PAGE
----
Watching Elijah (Fall Short North #1) by Amy Spector: This short story was for the ‘Read a book that is set within 100 miles of your location’ task for Read Harder. It’s a simple story about moving past the terrible things that life throws at you and finding happiness on the other side. Set in my city, this short story was a breeze to read and engaging. I loved all the little details that screamed The Short North to me! I’d highly recommend this novella!
The House of the Spirits by Isabell Allende: Oh man, The House of the Spirits. I chose this as my ‘reread’ task for Read Harder because I remember loving this translated novel when I first read it in high school and then when I read it in the original Spanish in college. Well, I have to say that I’m not sure this holds up for me anymore. I know that my politics have changed and I’ve become even more strident with age and parenthood but the actions some of the main characters take I cannot support and the class issues are impossible to ignore. All in all, I’m a bit disappointed I reread this and the varnish of memory is gone. Island Beneath the Sea and Daughter of Fortune are Allende books I have read more recently and I’d recommend.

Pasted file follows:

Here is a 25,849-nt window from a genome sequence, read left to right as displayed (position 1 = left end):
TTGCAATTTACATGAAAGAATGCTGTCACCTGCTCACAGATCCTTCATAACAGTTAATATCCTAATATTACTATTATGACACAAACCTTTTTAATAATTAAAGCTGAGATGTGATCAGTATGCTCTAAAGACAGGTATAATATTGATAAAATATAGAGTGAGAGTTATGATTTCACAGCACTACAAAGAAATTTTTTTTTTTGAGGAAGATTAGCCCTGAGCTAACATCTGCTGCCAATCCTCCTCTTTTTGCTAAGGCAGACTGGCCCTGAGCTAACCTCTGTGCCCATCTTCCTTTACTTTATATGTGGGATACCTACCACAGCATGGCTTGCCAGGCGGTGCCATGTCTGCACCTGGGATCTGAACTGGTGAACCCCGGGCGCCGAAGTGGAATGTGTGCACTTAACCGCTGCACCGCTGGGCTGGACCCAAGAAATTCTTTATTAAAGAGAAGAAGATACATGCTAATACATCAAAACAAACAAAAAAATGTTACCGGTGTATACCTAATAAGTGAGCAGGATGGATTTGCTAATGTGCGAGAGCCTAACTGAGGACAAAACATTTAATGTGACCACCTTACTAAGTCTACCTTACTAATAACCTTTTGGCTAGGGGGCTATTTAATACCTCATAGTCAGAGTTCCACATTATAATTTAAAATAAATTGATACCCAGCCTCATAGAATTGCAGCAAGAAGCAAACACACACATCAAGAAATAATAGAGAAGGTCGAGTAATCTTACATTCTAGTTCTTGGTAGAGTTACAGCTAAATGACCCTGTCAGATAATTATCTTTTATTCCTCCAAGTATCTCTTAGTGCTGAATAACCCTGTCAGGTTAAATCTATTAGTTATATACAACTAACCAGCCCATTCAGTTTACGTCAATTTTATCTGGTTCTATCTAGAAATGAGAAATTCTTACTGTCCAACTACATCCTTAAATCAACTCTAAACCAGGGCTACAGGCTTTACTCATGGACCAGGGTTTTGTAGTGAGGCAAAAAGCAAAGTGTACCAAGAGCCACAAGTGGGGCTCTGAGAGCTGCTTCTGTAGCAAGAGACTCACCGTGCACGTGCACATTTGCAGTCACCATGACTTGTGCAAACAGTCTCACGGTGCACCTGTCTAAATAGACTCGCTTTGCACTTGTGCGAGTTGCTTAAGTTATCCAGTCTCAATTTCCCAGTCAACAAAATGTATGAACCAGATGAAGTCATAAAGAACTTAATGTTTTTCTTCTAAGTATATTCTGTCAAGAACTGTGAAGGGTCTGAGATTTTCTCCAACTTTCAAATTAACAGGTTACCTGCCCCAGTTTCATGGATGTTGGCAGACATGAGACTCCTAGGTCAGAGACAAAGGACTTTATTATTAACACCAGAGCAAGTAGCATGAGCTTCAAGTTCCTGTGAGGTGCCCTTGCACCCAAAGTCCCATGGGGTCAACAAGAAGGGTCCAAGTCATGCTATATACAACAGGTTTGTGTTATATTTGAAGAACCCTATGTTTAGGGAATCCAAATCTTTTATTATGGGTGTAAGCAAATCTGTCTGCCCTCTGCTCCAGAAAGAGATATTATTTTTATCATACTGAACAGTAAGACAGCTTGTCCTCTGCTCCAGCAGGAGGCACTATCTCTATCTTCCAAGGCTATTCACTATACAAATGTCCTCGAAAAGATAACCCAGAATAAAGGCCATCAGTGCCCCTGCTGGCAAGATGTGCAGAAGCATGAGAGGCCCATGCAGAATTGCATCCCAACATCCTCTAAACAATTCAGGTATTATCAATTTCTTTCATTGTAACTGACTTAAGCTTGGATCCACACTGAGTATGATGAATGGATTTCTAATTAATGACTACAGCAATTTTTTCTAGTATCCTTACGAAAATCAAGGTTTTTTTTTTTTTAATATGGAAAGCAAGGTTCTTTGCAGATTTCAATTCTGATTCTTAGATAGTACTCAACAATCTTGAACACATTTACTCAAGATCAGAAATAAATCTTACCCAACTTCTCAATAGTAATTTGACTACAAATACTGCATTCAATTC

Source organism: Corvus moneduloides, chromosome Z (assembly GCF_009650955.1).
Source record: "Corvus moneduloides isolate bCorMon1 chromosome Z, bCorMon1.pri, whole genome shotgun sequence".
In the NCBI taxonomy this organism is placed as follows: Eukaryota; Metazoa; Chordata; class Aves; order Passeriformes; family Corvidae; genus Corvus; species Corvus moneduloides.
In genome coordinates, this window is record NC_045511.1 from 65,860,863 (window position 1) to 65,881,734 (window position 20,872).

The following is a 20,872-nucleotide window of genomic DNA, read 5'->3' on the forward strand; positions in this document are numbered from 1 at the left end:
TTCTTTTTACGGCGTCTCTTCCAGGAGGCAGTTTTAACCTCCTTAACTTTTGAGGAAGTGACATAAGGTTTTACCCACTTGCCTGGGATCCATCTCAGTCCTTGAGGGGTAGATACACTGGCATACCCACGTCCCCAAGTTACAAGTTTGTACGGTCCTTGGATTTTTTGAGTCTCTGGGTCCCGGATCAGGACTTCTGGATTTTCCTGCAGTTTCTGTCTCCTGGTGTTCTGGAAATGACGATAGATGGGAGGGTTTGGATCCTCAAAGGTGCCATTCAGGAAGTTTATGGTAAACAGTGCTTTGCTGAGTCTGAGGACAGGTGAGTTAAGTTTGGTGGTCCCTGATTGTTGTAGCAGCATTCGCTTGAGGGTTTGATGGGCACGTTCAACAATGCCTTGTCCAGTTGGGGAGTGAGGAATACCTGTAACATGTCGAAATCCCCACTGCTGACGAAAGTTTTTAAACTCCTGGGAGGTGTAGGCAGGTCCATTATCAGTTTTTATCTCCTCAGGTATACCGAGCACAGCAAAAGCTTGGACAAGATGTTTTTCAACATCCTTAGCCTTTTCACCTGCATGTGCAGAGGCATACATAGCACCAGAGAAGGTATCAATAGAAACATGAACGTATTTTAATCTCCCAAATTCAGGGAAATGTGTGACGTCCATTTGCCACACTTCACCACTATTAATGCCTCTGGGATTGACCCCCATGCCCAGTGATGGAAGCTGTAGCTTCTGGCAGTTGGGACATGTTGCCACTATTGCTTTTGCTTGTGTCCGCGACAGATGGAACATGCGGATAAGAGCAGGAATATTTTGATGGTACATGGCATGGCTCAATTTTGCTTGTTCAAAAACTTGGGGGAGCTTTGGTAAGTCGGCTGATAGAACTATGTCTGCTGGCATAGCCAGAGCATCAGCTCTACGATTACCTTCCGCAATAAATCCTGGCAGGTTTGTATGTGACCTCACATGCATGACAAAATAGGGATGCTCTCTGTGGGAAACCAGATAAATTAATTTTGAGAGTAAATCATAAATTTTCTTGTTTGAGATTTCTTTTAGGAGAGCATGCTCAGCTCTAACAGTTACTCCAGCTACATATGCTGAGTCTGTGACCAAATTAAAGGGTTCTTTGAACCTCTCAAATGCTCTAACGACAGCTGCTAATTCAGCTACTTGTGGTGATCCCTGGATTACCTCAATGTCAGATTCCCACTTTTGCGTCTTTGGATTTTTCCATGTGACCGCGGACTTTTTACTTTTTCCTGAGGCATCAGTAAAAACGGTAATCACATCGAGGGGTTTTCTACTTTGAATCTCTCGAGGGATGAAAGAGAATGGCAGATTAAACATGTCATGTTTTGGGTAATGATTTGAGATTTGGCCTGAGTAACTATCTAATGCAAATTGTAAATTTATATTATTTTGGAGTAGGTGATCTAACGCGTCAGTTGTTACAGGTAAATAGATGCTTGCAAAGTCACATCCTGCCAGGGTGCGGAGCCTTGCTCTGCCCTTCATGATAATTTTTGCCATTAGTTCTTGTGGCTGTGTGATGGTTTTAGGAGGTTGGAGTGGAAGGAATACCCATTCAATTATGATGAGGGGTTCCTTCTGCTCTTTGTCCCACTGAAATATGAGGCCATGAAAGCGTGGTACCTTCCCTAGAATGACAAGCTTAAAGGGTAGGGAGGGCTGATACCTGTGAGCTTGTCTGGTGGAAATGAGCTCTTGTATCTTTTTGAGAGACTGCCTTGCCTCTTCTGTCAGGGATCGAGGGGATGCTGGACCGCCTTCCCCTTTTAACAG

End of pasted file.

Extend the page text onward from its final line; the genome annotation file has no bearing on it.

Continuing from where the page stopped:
Labyrinth Lost (Brooklyn Brujas #1) by Zoraida Cordova: Alex is a bruja, the most powerful witch in a generation…and she hates magic. At her Deathday celebration, Alex performs a spell to rid herself of her power; which, of course does not go as planned. I really enjoyed this book and found it to be really inventive in the fantasy genre. There’s a bisexual love triangle that is smartly, and normally, handled.
Let The Words by Yona Wallach: My LAST Read Harder 2017 book! I am so glad to have finished this challenge for this year! However, I do regret leaving the genre I connect with the absolute least, poetry, to last. I really struggled with this free form collection of poetry, but as always, am glad for this genre which helped me stretch.
Sister Outsider by Audre Lorde: This was something I suggested for book club but I ended up missing it as I had the date wrong. What a bummer! I enjoyed reading this classic collection of feminist essays and value Lorde’s perspective on the intersection of race and gender in American society (and how it needs to be radically altered).